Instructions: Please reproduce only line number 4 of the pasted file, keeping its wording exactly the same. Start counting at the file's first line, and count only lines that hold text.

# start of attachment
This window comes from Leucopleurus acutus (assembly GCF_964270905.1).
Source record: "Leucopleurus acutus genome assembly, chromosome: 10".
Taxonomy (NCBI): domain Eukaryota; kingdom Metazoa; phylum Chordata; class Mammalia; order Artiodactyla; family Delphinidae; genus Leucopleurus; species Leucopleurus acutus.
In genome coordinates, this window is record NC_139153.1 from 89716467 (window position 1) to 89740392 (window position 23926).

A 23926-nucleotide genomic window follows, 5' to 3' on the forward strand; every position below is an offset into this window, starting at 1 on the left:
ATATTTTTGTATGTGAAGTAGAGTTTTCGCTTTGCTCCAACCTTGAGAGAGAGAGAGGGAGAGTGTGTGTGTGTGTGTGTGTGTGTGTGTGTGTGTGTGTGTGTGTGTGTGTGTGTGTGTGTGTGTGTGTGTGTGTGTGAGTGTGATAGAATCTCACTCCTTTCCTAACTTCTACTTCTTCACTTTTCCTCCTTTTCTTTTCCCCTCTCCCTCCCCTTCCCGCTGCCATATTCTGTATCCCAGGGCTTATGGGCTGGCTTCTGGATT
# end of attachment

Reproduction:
In genome coordinates, this window is record NC_139153.1 from 89716467 (window position 1) to 89740392 (window position 23926).